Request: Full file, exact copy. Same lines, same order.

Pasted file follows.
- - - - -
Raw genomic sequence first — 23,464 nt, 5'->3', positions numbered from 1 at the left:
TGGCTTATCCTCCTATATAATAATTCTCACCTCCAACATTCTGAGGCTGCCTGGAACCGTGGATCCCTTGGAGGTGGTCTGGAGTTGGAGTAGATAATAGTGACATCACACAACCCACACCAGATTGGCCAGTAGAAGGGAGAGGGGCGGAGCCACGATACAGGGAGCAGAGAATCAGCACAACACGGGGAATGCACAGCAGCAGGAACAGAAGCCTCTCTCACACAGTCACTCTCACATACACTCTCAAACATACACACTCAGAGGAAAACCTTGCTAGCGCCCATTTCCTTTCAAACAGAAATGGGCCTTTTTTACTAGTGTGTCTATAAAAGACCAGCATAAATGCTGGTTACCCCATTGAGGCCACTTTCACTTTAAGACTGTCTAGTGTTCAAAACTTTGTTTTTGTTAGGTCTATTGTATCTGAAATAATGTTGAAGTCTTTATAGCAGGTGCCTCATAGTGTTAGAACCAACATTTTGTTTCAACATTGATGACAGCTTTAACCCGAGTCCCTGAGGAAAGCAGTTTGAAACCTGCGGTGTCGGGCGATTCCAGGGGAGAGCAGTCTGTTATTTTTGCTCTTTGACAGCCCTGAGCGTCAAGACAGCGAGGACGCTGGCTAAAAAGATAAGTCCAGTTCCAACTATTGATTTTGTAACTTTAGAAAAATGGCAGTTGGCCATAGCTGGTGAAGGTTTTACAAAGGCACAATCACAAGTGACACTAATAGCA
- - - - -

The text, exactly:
Raw genomic sequence first — 23,464 nt, 5'->3', positions numbered from 1 at the left:
TGGCTTATCCTCCTATATAATAATTCTCACCTCCAACATTCTGAGGCTGCCTGGAACCGTGGATCCCTTGGAGGTGGTCTGGAGTTGGAGTAGATAATAGTGACATCACACAACCCACACCAGATTGGCCAGTAGAAGGGAGAGGGGCGGAGCCACGATACAGGGAGCAGAGAATCAGCACAACACGGGGAATGCACAGCAGCAGGAACAGAAGCCTCTCTCACACAGTCACTCTCACATACACTCTCAAACATACACACTCAGAGGAAAACCTTGCTAGCGCCCATTTCCTTTCAAACAGAAATGGGCCTTTTTTACTAGTGTGTCTATAAAAGACCAGCATAAATGCTGGTTACCCCATTGAGGCCACTTTCACTTTAAGACTGTCTAGTGTTCAAAACTTTGTTTTTGTTAGGTCTATTGTATCTGAAATAATGTTGAAGTCTTTATAGCAGGTGCCTCATAGTGTTAGAACCAACATTTTGTTTCAACATTGATGACAGCTTTAACCCGAGTCCCTGAGGAAAGCAGTTTGAAACCTGCGGTGTCGGGCGATTCCAGGGGAGAGCAGTCTGTTATTTTTGCTCTTTGACAGCCCTGAGCGTCAAGACAGCGAGGACGCTGGCTAAAAAGATAAGTCCAGTTCCAACTATTGATTTTGTAACTTTAGAAAAATGGCAGTTGGCCATAGCTGGTGAAGGTTTTACAAAGGCACAATCACAAGTGACACTAATAGCA